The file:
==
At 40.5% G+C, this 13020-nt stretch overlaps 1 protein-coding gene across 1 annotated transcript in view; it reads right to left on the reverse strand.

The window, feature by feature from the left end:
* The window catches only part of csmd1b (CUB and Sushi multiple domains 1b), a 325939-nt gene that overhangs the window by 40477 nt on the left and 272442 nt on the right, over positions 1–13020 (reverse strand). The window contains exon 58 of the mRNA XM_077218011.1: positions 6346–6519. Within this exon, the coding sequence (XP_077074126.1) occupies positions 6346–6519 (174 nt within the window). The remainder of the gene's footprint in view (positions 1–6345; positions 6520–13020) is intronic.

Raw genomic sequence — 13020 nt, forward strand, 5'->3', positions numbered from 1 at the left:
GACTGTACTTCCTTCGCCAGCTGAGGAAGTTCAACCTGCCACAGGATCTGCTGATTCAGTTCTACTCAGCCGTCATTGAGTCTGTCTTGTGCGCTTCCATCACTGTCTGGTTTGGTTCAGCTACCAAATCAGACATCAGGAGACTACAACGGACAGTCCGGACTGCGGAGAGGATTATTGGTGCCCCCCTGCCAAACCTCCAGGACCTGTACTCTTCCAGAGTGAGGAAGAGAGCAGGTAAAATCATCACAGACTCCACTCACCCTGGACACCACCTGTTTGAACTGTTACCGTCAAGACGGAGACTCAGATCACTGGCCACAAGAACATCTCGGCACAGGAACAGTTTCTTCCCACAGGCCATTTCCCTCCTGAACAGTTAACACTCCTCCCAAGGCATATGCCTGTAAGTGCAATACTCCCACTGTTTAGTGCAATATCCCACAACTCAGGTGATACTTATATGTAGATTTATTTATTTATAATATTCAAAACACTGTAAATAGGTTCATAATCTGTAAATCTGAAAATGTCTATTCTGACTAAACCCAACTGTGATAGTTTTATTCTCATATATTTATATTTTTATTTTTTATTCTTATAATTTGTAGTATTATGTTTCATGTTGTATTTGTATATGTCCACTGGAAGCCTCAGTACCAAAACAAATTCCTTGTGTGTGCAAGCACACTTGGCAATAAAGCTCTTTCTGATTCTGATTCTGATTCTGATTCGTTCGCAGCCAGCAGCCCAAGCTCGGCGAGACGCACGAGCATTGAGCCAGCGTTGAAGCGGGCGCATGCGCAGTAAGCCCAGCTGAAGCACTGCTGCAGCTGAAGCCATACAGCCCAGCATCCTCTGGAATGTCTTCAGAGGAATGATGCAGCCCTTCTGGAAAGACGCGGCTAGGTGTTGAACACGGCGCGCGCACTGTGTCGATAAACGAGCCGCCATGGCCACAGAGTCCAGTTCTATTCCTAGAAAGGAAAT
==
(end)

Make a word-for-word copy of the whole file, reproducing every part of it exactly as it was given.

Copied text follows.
At 40.5% G+C, this 13020-nt stretch overlaps 1 protein-coding gene across 1 annotated transcript in view; it reads right to left on the reverse strand.

The window, feature by feature from the left end:
* The window catches only part of csmd1b (CUB and Sushi multiple domains 1b), a 325939-nt gene that overhangs the window by 40477 nt on the left and 272442 nt on the right, over positions 1–13020 (reverse strand). The window contains exon 58 of the mRNA XM_077218011.1: positions 6346–6519. Within this exon, the coding sequence (XP_077074126.1) occupies positions 6346–6519 (174 nt within the window). The remainder of the gene's footprint in view (positions 1–6345; positions 6520–13020) is intronic.

Raw genomic sequence — 13020 nt, forward strand, 5'->3', positions numbered from 1 at the left:
GACTGTACTTCCTTCGCCAGCTGAGGAAGTTCAACCTGCCACAGGATCTGCTGATTCAGTTCTACTCAGCCGTCATTGAGTCTGTCTTGTGCGCTTCCATCACTGTCTGGTTTGGTTCAGCTACCAAATCAGACATCAGGAGACTACAACGGACAGTCCGGACTGCGGAGAGGATTATTGGTGCCCCCCTGCCAAACCTCCAGGACCTGTACTCTTCCAGAGTGAGGAAGAGAGCAGGTAAAATCATCACAGACTCCACTCACCCTGGACACCACCTGTTTGAACTGTTACCGTCAAGACGGAGACTCAGATCACTGGCCACAAGAACATCTCGGCACAGGAACAGTTTCTTCCCACAGGCCATTTCCCTCCTGAACAGTTAACACTCCTCCCAAGGCATATGCCTGTAAGTGCAATACTCCCACTGTTTAGTGCAATATCCCACAACTCAGGTGATACTTATATGTAGATTTATTTATTTATAATATTCAAAACACTGTAAATAGGTTCATAATCTGTAAATCTGAAAATGTCTATTCTGACTAAACCCAACTGTGATAGTTTTATTCTCATATATTTATATTTTTATTTTTTATTCTTATAATTTGTAGTATTATGTTTCATGTTGTATTTGTATATGTCCACTGGAAGCCTCAGTACCAAAACAAATTCCTTGTGTGTGCAAGCACACTTGGCAATAAAGCTCTTTCTGATTCTGATTCTGATTCTGATTCGTTCGCAGCCAGCAGCCCAAGCTCGGCGAGACGCACGAGCATTGAGCCAGCGTTGAAGCGGGCGCATGCGCAGTAAGCCCAGCTGAAGCACTGCTGCAGCTGAAGCCATACAGCCCAGCATCCTCTGGAATGTCTTCAGAGGAATGATGCAGCCCTTCTGGAAAGACGCGGCTAGGTGTTGAACACGGCGCGCGCACTGTGTCGATAAACGAGCCGCCATGGCCACAGAGTCCAGTTCTATTCCTAGAAAGGAAAT